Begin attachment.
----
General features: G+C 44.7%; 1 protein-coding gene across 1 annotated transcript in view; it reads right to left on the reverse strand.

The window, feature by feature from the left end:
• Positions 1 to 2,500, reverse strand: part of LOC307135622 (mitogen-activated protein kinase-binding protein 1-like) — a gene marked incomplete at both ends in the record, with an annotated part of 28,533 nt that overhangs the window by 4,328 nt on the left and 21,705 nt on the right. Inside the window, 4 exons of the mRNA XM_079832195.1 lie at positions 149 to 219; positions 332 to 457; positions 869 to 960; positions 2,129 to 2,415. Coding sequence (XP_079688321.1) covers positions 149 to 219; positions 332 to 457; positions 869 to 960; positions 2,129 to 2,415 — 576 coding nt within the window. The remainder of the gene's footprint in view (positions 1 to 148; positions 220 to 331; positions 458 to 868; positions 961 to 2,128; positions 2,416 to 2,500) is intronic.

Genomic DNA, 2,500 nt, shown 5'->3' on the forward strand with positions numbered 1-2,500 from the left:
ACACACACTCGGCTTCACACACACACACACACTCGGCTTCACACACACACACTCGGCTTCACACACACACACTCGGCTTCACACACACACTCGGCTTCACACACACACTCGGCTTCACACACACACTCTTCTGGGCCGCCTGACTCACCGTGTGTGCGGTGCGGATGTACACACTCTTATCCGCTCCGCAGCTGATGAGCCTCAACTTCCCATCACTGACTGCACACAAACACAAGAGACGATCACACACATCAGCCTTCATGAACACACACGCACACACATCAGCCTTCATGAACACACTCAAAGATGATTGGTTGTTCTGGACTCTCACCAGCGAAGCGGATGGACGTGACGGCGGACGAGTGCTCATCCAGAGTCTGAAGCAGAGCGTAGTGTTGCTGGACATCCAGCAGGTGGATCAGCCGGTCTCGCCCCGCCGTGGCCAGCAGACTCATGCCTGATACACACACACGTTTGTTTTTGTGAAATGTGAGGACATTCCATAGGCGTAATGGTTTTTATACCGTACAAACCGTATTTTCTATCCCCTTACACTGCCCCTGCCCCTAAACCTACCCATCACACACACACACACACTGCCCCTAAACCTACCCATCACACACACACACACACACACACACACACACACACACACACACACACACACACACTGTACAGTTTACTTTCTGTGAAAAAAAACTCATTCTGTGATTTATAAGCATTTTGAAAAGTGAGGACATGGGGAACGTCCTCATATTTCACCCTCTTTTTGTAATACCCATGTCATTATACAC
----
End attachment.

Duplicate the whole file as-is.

General features: G+C 44.7%; 1 protein-coding gene across 1 annotated transcript in view; it reads right to left on the reverse strand.

The window, feature by feature from the left end:
• Positions 1 to 2,500, reverse strand: part of LOC307135622 (mitogen-activated protein kinase-binding protein 1-like) — a gene marked incomplete at both ends in the record, with an annotated part of 28,533 nt that overhangs the window by 4,328 nt on the left and 21,705 nt on the right. Inside the window, 4 exons of the mRNA XM_079832195.1 lie at positions 149 to 219; positions 332 to 457; positions 869 to 960; positions 2,129 to 2,415. Coding sequence (XP_079688321.1) covers positions 149 to 219; positions 332 to 457; positions 869 to 960; positions 2,129 to 2,415 — 576 coding nt within the window. The remainder of the gene's footprint in view (positions 1 to 148; positions 220 to 331; positions 458 to 868; positions 961 to 2,128; positions 2,416 to 2,500) is intronic.

Genomic DNA, 2,500 nt, shown 5'->3' on the forward strand with positions numbered 1-2,500 from the left:
ACACACACTCGGCTTCACACACACACACACACTCGGCTTCACACACACACACTCGGCTTCACACACACACACTCGGCTTCACACACACACTCGGCTTCACACACACACTCGGCTTCACACACACACTCTTCTGGGCCGCCTGACTCACCGTGTGTGCGGTGCGGATGTACACACTCTTATCCGCTCCGCAGCTGATGAGCCTCAACTTCCCATCACTGACTGCACACAAACACAAGAGACGATCACACACATCAGCCTTCATGAACACACACGCACACACATCAGCCTTCATGAACACACTCAAAGATGATTGGTTGTTCTGGACTCTCACCAGCGAAGCGGATGGACGTGACGGCGGACGAGTGCTCATCCAGAGTCTGAAGCAGAGCGTAGTGTTGCTGGACATCCAGCAGGTGGATCAGCCGGTCTCGCCCCGCCGTGGCCAGCAGACTCATGCCTGATACACACACACGTTTGTTTTTGTGAAATGTGAGGACATTCCATAGGCGTAATGGTTTTTATACCGTACAAACCGTATTTTCTATCCCCTTACACTGCCCCTGCCCCTAAACCTACCCATCACACACACACACACACTGCCCCTAAACCTACCCATCACACACACACACACACACACACACACACACACACACACACACACACACACACACTGTACAGTTTACTTTCTGTGAAAAAAAACTCATTCTGTGATTTATAAGCATTTTGAAAAGTGAGGACATGGGGAACGTCCTCATATTTCACCCTCTTTTTGTAATACCCATGTCATTATACAC